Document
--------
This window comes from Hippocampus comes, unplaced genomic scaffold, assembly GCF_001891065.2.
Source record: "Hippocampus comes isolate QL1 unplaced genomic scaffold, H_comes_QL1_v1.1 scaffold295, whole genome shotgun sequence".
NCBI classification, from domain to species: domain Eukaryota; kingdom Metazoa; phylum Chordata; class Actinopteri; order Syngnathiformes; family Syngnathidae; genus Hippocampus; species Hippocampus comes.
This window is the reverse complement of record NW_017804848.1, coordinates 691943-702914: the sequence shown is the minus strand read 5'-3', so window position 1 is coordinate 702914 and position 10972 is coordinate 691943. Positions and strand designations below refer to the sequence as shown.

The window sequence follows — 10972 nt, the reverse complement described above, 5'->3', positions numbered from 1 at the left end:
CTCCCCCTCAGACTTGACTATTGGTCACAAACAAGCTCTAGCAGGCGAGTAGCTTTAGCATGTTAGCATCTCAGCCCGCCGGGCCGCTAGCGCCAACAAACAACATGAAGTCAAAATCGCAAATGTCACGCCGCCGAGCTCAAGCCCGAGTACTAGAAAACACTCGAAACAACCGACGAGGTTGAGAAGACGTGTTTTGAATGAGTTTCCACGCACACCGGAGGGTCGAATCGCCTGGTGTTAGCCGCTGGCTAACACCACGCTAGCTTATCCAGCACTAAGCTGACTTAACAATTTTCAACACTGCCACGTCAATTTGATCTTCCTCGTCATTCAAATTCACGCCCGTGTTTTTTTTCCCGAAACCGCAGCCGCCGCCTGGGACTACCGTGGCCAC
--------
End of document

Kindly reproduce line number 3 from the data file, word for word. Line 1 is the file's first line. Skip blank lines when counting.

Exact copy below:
NCBI classification, from domain to species: domain Eukaryota; kingdom Metazoa; phylum Chordata; class Actinopteri; order Syngnathiformes; family Syngnathidae; genus Hippocampus; species Hippocampus comes.